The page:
Chicken tagine with candied lemons, fennel and olives
When you are preparing a family meal, sometimes it is difficult to get away from the usual dishes of these dates. If you want an original proposal, Virginia, author of the gastronomic blog Sweet&Sour , makes us one for that day that will be cheap but very tasty. It is a very special lemon chicken tagine, with candied lemons.
You already know that cooking in tajine is synonymous with a juicy, tender result and a burst of flavors. Virginia gives it its special touch thanks to lemon, but also fennel and olives. Do not miss their proposals!
We are almost at the gates of Christmas, and I at least, without having started them, I am already saturated with typical Christmas recipes, full of nuts, foie and large pieces such as turkey, salmon, seafood... So here is another proposal much newer, but no less tasty for that, as it has a Moroccan touch that candied lemons and spices give it, together with the aniseed point of fennel. A chicken tajine , but not just any tagine, a classic of Moroccan cuisine, which will be equally useful to present at a less conventional Christmas lunch or dinner, as well as for one of those gatherings of friends where you want to show off with something special, but nothing expensive.
The Chicken Tajine with candied lemons and olives, as I say, is a classic of Moroccan cuisine. And what better way to prepare this classic than by using Emile Henry's ceramic Tajine, which in addition to cooking the products in their own juices, and over low heat, allows them to be brought to the table in the Tajine itself , conserving the heat for a long time and with a presentation of 10.
In fact, there are many Tajines that are used for cooking, but when it comes to presenting them at the table, they are a bit “lame”. This will not happen to us with Emile Henry's Tajine , because it perfectly combines tradition and modernity. Preserving the traditional shape of the Tajine, but introducing modern and up-to-date materials and colours, which also guarantee its use in different heat sources without suffering damage.
Let's go with the recipe that is simple.
- 1 free range chicken cut into eighths
- 300gr of purple olives
- 1kg of fennel
- 2 small candied lemons
- 2 onions (I add red onions from Zalla)
- 2 cloves of garlic
- 3 tablespoons extra virgin olive oil
- 250ml of water
- 1/2 teaspoon saffron
- 1 teaspoon grated fresh or powdered ginger
- 1 teaspoon of green anise seeds
- 1 teaspoon salt (if needed)
- First of all, we cut the chicken into eighths, if the butcher has not already done so. Clean the fennel, remove the leaves and cut it first in two and then in quarters. Cut the onion into thin slices, peel, crush the garlic and finally cut the candied lemons into quarters.
- We put our tajine over low heat, so that it takes heat little by little, as if it were a cocotte. Add the olive oil and when it is very hot, add the chicken pieces to brown them. When they are half golden, add the onion slices, the crushed garlic and a candied lemon cut into quarters.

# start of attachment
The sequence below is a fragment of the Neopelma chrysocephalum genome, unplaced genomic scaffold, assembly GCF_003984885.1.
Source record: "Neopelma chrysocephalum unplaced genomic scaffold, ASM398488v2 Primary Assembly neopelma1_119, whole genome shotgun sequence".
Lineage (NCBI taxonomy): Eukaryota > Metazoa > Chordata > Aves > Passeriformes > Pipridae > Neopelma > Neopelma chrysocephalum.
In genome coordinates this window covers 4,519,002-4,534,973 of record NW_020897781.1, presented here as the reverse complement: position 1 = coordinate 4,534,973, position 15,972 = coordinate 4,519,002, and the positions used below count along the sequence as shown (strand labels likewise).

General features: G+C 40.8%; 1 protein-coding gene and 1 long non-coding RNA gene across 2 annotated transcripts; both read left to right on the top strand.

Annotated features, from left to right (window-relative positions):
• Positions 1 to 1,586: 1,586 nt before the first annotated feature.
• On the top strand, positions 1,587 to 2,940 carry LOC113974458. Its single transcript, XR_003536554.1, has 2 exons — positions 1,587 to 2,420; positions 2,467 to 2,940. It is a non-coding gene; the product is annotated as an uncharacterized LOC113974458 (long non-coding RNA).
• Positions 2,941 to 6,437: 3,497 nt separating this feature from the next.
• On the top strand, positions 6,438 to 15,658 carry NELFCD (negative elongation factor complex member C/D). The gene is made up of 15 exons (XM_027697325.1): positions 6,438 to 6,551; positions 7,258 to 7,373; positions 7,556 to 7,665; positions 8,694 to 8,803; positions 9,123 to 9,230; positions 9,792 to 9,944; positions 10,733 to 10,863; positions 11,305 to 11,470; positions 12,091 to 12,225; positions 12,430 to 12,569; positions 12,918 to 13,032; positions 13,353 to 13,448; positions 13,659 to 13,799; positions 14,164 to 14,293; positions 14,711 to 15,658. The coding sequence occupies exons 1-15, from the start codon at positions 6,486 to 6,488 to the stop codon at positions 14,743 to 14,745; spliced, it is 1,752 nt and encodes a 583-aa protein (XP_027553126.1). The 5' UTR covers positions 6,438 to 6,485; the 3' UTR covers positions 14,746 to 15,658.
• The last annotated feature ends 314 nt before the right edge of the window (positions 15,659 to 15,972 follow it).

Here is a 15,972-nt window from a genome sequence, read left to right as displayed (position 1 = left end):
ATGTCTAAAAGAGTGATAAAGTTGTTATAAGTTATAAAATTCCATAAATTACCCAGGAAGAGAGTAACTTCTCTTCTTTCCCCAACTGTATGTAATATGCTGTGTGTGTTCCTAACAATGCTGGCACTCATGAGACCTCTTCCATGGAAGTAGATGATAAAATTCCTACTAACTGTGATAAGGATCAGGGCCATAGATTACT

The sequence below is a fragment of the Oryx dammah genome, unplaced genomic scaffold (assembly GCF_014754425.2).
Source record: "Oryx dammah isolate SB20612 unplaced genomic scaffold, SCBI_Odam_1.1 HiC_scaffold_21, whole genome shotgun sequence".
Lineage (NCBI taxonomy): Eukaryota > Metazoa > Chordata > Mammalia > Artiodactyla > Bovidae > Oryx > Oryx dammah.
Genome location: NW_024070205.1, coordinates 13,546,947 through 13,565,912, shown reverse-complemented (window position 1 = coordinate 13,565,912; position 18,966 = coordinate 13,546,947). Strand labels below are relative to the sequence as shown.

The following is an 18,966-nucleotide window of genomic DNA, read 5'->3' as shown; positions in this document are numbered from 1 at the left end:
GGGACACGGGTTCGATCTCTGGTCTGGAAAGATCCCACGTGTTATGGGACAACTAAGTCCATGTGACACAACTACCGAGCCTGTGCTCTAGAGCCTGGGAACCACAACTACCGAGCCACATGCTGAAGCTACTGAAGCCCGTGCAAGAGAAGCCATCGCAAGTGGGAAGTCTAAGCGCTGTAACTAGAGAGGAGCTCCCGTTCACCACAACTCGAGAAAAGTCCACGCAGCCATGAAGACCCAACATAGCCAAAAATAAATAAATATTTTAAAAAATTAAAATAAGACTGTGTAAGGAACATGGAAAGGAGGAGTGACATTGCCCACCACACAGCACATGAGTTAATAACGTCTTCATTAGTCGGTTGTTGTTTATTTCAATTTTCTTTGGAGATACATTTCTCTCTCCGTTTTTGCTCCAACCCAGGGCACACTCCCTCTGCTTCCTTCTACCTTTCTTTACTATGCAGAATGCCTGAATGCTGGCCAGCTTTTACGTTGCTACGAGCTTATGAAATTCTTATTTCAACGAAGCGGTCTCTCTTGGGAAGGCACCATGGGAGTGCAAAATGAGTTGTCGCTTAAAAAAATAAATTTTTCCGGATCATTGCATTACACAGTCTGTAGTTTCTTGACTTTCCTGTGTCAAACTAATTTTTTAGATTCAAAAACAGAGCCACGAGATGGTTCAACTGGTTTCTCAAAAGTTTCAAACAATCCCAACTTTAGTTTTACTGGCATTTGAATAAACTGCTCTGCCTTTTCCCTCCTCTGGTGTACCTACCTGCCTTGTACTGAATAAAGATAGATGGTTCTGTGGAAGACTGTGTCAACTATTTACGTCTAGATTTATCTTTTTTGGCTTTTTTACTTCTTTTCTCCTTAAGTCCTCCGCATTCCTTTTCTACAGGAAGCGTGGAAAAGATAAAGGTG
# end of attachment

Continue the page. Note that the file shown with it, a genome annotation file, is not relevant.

- When everything is well browned, add the 250ml of water (1 cup) around the ingredients, the saffron, the ginger and the anise.
- Bring to a boil, taste and rectify salt. If it is very salty, add a little more water, and if it is bland, add a little more salt. This has its reason for being, since candied lemons are salty in themselves, and they add that salt to the stew.
- We cover our tajine and let it cook over low heat for about 35 minutes.
- After that time we add the fennel, the rest of the candied lemon and the olives. Cover and cook for another 20 minutes.
- We serve hot, accompanied by more olives and candied lemons.
A simple and very Mediterranean dish, with the Moroccan touch provided by the candied lemons, which will surprise your guests because you can't even imagine how special and rich this mixture of flavors brings. If you like Moroccan cuisine, this is a dish that you should not miss out on trying.
- When heating the tagine, do it as if it were a cocotte, over low heat until it reaches temperature. The tagine is a kitchen utensil that, by changing the material and the shape that gives it its peculiarities, comes to have similar characteristics to a cocotte; Keep in mind that in North Africa iron was not exactly abundant, but clay was cheap and within reach of all pockets. With that conical lid, which allows you to keep the heat and easily return the juices to the stew, they manage to cook food without practically water, in their own juices and over low heat. This cooking gives a special flavor and texture to the dishes.
- If you have a ceramic hob I advise you to use the diffuser, I have used this tajine without it and it has not cracked, it is of quality and it shows. It is not a simple ceramic, but it is a precaution that I usually take, because I am very fond of it and I would not like to be surprised.
- You can prepare Moroccan candied lemons yourself, I will give you the recipe shortly, but if not in Arab stores or run by Moroccans, they are easy to get.
- If you don't get them, replace it with the juice of a lemon and the lemon rind boiled three times, removing the water each time, to remove the bitterness that it could bring. It is not the same, but it will give that subtle touch of lemon aroma, which this dish appreciates so much. Of course, by not incorporating the candied lemons that are salty, do not forget to add salt to the stew.
- It is important to use purple olives - they are juicier, keep well during cooking and give a characteristic flavor. Other olives that you can use are the Kalamata Greek olives, they give a fabulous result.
Nos falta la receta de los limones confitados ;"(
Deseando hacer esta receta con esta pinta tan buena! ;)